The Social Costs of Gambling

Gambling involves wagering something of value on a random event with the intention of winning something else of value. The game may be legal or illegal and involve skill, chance or both. It is estimated that one problem gambler affects at least seven other people including family members, friends and coworkers. For many people, gambling provides an entertaining diversion that does not impair their ability to support themselves and their families, but for others, it is a serious problem.

The reasons that a person chooses to gamble can vary and include social settings in which to meet other people, the dream of winning money, or coping with stress. Often, the activity is an escape from a person’s troubles, and for this reason it can be difficult for them to recognize that their gambling is out of control. Biologically, people with an underactive brain reward system are particularly vulnerable to gambling because they have difficulty controlling their impulses and weighing risk.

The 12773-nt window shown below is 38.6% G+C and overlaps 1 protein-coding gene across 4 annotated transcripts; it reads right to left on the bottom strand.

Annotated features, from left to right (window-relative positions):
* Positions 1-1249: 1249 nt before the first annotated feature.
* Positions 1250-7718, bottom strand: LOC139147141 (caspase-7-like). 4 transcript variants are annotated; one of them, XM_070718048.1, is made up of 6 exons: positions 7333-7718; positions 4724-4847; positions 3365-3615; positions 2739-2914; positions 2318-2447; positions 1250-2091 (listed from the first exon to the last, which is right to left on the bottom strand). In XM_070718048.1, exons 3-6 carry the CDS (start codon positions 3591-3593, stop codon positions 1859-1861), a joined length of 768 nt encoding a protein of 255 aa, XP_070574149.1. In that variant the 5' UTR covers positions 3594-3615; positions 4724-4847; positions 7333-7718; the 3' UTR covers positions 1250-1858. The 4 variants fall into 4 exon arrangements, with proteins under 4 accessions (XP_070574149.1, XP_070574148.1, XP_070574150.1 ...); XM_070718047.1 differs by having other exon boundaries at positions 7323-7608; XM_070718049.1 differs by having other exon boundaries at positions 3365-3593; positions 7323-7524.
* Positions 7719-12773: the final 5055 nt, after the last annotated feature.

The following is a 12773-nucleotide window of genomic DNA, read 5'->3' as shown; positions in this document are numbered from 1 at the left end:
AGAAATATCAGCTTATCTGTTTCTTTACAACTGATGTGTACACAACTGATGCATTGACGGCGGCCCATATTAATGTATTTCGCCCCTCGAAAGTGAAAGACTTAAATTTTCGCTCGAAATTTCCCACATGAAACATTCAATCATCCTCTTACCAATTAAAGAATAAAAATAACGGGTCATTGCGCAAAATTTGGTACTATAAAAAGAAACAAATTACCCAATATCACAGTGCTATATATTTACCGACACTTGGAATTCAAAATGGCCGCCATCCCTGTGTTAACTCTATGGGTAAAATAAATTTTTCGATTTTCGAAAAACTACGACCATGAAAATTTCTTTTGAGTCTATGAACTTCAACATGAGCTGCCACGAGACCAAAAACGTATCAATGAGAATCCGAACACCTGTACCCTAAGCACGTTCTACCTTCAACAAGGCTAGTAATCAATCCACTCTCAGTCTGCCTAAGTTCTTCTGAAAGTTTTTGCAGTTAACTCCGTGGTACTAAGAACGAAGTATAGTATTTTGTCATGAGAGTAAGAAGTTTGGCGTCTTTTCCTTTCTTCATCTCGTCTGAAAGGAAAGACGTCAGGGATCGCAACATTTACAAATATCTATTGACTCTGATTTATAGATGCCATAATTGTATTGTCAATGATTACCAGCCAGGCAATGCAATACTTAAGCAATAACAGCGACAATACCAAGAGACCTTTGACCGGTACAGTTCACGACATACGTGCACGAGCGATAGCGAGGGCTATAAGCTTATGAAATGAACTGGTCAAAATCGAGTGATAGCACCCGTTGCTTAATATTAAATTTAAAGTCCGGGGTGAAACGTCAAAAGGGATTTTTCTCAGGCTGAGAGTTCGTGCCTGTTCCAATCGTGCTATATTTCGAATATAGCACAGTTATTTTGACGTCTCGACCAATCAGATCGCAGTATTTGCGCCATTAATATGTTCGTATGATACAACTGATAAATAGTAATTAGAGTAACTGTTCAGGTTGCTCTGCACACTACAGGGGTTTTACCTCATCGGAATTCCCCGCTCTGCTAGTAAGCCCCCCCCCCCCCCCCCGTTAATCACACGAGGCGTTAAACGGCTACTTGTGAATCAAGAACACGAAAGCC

The risk of developing a gambling disorder increases with age, and men are more likely than women to develop a problem. Those with low incomes are also more susceptible because they have less to lose and more to gain from a big win. The social costs of gambling can be positive or negative and may involve a range of issues including crime, financial corruption, and negative economic impacts. Social impacts are a broad concept that is not easily quantifiable, but are defined as those that aggregate societal real wealth, cause harm to someone and benefit no one, or detract from quality of life.

By adminnuclear
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